President Jonathan Admits He “Underestimated” Boko Haram

It is sometimes ironic to label Nigeria “Africa’s giant”. Despite being the most populous country in Africa and laying fresh claim to being Africa’s largest economy, the reality makes these statistics seemingly useless.

Under incumbent President Goodluck Ebele Jonathan, Nigeria has battled corruption as well as insecurity; the latter seeming out of control for the past year.

The fundamentalist group Boko Haram ran roughshod over Nigeria’s territory, with Borno, Adamawa and Yobe being the hardest hit regions. Despite a state of emergency as well as the deployment of more soldiers, insecurity continued to worsen.

There are claims that Boko Haram killed well over 10,000 people in 2014 alone. If the people are frustrated with the government of the day, perhaps they have good reason. The government has always blamed its woes on political detractors as well as the opposition.

The narrative was constantly that of a good natured President whom the odds were stacked against; he was in a war against “cabals”. At the height of insecurity, the Presidency tried to pass off the abduction of the Chibok girls as a hoax.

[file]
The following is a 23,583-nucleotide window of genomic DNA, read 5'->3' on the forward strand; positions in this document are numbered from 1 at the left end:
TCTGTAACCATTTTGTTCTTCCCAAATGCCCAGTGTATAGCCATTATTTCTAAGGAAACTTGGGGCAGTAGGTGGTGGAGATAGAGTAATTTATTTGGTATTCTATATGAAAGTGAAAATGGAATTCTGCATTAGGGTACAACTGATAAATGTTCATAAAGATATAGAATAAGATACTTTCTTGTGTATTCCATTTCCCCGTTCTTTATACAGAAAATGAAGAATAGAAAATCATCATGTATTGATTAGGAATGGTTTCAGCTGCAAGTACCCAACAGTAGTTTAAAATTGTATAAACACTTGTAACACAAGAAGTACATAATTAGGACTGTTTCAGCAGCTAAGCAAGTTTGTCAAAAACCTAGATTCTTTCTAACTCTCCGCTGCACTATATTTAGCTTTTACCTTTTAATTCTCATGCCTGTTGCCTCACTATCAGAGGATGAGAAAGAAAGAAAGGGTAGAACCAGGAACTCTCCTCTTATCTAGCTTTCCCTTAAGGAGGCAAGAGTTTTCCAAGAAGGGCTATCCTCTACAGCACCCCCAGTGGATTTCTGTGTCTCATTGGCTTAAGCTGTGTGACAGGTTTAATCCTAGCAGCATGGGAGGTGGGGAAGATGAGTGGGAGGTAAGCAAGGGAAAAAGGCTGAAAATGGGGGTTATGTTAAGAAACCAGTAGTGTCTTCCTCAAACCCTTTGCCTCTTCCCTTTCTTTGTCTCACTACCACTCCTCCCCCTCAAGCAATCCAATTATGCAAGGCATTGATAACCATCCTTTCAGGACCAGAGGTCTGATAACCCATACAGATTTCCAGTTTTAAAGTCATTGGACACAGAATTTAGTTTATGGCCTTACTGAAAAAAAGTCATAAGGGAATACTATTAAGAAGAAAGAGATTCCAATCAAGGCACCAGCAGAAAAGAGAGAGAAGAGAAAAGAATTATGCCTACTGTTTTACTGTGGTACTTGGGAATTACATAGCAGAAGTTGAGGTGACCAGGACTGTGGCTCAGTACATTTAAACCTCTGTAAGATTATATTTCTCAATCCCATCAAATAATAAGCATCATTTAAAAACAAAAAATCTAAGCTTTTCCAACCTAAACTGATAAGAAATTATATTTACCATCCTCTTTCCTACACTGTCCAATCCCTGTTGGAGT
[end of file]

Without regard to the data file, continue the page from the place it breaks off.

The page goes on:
In a recent and exciting turn of events, the Nigerian Army has finally made headway in defending as well as recovering lost ground. It makes it altogether curious that it is at this time, Goodluck Ebele Jonathan finally decided to take some share of the blame.

In an interview with ThisDay newspaper, he admitted he underestimated the militant group; “Probably at the beginning, we, and I mean myself and the team, we underrated the capacity of Boko Haram”.

Although it beggars and boggles the mind as to why the government’s response came as late as this- in a six week period where the Army forced INEC’s hand and literally dared INEC to go ahead with the elections.

It is altogether impossible to decide if the recent upturn in security fortunes in the North East will earn the incumbent some political capital in what is shaping up to be the sternest test of his political credentials.

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